If that person leaves your blog and comes back tomorrow you will now have two sessions reported, and if they come back the day after you will have three sessions.

There are some other things that will increase session numbers – the most common is coming back to your blog using a different channel. For example if someone found your blog on Google, one session will be reported. If they then immediately click on a link from a Tweet to come to your blog then a second session will be reported because they’ve used another channel to find you.

Now what is a user? Well, thinking back to that person that came to your blog on three different days – you would have three sessions, however these three sessions would come from one user within your reports. So users is a more accurate way to understand the number of people reading your blog.

You might have noticed I said “more accurate” and not just “accurate”. This is because people can access your blog on their mobile, their laptop and their tablet. Google Analytics is pretty awesome, but it’s not a superhero, so each one of these devices (the mobile, laptop and tablet) will each show up as a separate user within your reports – so by default you would have three users for this scenario.

Are you with me? (#OMG I hope so! If you’ve got a question or need any of this clarified let me know in the comments!)

Here we can see Users, Sessions and Pageviews:

Screen Shot 2015-11-12 at 5.22.47 pm

When you look back at your historical data inside Google Analytics you will generally want to see your pageview, session and user numbers increasing. If they start to slide downward, then this can indicate that your blog is losing reach and it might be time to start looking at how you are attracting your audience and the types of content you’re posting.

Screen Shot 2015-11-12 at 5.23.20 pm

The example above shows that our traffic is increasing, so things are going well! For details on how to do this check out Darren’s post on the compare option within Google Analytics.

What’s The Value Of Your Content?

Within the Site Content reports you will find a column called Page Value. This is a really awesome thing to use because it shows you the dollar value of your different posts.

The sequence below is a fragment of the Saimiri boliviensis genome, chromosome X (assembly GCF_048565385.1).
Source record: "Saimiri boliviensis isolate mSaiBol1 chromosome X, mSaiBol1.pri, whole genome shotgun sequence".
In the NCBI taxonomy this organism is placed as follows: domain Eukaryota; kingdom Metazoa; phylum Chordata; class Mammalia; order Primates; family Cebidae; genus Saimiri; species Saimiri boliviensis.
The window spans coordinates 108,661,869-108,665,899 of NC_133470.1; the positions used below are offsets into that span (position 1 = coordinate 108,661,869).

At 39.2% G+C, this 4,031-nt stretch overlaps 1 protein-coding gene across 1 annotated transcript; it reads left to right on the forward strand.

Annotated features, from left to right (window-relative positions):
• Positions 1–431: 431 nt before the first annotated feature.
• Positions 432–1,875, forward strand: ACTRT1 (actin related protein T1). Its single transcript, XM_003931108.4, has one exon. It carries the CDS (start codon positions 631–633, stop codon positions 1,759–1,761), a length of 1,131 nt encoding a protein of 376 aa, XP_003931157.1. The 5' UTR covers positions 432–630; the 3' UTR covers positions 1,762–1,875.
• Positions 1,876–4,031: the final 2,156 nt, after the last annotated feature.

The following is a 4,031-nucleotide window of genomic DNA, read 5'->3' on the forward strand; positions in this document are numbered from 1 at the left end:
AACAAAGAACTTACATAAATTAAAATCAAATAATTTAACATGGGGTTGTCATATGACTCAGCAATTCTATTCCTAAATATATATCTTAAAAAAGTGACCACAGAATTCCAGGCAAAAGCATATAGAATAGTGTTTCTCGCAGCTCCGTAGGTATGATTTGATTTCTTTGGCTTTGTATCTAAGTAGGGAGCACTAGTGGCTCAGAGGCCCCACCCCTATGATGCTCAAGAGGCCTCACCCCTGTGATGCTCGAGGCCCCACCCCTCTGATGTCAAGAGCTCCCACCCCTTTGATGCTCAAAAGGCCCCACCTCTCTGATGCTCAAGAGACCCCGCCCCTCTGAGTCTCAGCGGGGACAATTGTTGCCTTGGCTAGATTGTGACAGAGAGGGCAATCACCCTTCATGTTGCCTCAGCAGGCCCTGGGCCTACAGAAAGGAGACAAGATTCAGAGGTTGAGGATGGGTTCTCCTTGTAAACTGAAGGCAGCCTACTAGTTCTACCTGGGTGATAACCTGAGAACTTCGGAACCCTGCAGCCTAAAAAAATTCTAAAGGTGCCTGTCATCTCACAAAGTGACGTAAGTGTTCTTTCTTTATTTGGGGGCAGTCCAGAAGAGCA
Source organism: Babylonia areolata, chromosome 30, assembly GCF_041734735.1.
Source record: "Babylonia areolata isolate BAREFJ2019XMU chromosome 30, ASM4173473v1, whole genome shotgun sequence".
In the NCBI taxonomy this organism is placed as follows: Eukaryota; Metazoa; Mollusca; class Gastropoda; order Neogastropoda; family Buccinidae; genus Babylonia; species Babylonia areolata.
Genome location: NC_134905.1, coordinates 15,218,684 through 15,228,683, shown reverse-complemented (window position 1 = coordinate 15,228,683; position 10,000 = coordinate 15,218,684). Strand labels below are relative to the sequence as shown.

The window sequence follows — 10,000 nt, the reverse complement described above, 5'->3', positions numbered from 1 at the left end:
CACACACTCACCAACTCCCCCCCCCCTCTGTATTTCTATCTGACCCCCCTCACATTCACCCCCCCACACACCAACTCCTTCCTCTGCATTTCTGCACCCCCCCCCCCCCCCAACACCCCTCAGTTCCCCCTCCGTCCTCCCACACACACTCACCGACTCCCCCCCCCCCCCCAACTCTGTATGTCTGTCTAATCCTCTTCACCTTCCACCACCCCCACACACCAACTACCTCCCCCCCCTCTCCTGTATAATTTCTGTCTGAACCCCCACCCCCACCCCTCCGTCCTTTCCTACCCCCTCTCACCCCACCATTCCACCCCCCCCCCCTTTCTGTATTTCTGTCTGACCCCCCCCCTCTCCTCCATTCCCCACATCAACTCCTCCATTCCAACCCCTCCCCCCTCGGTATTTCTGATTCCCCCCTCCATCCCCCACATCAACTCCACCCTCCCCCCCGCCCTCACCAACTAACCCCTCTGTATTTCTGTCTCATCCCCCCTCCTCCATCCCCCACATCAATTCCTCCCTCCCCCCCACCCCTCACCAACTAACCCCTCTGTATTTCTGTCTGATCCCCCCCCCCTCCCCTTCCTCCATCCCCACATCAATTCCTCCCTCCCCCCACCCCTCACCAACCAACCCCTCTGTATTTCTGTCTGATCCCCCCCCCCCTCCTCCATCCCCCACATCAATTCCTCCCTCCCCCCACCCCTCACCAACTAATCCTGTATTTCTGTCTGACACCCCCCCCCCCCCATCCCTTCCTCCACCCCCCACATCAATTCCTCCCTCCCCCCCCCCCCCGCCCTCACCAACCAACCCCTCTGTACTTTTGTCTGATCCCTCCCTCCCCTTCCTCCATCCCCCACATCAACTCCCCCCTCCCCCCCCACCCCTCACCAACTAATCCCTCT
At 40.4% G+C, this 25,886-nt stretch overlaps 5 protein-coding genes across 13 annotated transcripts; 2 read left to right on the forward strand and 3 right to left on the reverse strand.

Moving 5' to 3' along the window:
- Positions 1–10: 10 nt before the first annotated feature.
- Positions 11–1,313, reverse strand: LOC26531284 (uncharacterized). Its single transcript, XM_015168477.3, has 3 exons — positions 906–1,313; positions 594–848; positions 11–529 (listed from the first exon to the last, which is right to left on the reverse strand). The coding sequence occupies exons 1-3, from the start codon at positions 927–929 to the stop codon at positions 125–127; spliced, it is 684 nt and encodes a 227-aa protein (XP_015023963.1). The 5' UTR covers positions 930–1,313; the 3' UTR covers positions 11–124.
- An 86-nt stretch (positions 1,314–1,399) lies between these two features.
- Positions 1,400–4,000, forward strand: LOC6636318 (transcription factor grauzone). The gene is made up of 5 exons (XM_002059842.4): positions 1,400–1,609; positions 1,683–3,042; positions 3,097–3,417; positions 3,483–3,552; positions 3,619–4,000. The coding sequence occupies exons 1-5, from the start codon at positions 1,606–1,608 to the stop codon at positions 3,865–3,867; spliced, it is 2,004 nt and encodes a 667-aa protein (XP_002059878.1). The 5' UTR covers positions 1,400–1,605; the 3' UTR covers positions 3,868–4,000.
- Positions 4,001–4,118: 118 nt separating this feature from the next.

Now you might jump into your report and find a super boring zero – that’s okay, but let’s look at how you can start to use Page Value for great insights into your content.

Screen Shot 2015-11-12 at 5.23.54 pm

Page Value is only shown in your report if you’ve taken the time to set up at least one goal inside Google Analytics. For example, if you’re collecting email addresses on your blog then you will want to measure that as a goal within Google Analytics. By setting up the goal you will be able to easily report on the number of people signing up to receive your email updates and you will also be able to make use of Page Value.

So what is Page Value?

Let’s say you’ve set up your goal and assigned the goal a dollar value of $5 for every person that completes the goal. Now someone views your blog’s homepage, then reads an individual post and converts for that goal. The value of the goal ($5) will be taken and divided between the posts (and pages) that they viewed leading to the conversion. This means each page will be assigned a dollar value and when we head to our reports we can see the average value for each of our pages.

This means that you will be able to quickly identify your most important content based on the value that it’s creating. You can then generate more content based on the type of content that is already delivering value. Pretty cool huh!

The idea of defining a value to your goals might be a little bit confusing at first. There are few ways you can do this, the simplest way is just to assign a symbolic dollar value – just make one up! For example, if you were using goals to measure email signups and people commenting, then you might assign $5 to email signups and $2 to people commenting. You would want to assign a higher value to email signups since they are more valuable because you can send updates and other promotional messages.